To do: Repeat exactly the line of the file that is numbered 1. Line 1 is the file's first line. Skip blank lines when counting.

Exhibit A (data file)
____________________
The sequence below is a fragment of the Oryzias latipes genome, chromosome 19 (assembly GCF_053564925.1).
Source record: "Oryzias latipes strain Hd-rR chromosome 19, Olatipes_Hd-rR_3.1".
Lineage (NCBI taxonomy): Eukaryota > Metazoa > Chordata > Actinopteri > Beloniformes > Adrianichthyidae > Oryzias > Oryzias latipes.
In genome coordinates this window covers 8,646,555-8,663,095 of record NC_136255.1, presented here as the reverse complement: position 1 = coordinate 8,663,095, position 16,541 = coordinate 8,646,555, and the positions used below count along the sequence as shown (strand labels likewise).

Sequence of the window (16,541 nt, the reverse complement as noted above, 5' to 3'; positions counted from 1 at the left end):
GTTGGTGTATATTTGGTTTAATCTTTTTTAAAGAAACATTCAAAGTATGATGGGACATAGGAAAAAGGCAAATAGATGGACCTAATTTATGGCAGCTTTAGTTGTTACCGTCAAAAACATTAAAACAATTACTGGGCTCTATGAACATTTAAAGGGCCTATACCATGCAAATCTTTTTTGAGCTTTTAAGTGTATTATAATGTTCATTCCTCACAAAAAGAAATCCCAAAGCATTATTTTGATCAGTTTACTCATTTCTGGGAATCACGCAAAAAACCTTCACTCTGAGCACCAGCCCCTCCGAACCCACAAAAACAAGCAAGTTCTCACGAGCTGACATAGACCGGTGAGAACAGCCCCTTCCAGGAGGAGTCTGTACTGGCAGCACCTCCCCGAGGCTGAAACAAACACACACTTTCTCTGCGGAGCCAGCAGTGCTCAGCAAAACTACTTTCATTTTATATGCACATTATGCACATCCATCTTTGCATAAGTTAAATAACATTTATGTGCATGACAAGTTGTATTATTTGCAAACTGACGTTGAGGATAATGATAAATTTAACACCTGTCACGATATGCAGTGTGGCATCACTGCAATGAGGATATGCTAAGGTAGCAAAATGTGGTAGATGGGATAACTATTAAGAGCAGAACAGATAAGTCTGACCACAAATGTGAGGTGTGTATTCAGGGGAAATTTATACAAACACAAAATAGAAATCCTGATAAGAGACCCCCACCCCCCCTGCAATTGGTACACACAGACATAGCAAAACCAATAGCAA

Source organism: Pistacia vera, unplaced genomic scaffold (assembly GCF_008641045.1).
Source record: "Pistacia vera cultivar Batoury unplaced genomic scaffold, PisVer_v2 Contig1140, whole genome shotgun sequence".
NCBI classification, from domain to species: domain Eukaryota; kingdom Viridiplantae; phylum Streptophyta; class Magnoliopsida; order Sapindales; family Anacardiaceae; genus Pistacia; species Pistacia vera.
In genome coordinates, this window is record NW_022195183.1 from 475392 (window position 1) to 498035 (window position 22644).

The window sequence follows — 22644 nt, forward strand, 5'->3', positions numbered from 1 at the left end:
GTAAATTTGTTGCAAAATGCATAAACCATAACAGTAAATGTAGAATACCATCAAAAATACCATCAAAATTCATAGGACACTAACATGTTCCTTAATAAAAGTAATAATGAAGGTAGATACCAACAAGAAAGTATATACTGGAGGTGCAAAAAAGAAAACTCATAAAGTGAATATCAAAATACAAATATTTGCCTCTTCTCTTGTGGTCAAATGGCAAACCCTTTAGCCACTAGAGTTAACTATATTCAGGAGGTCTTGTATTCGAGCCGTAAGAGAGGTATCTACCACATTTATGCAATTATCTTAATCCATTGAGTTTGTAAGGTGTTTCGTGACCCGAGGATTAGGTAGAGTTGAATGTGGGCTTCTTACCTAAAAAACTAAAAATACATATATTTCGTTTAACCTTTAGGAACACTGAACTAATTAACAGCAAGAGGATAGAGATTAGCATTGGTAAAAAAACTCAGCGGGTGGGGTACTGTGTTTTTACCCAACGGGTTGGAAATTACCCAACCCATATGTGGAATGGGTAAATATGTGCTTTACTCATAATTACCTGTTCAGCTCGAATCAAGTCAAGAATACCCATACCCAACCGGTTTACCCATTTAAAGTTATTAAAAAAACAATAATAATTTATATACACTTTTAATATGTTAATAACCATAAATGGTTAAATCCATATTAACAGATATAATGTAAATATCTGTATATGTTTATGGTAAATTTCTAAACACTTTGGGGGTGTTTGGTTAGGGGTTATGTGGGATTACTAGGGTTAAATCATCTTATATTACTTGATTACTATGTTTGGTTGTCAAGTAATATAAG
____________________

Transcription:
The sequence below is a fragment of the Oryzias latipes genome, chromosome 19 (assembly GCF_053564925.1).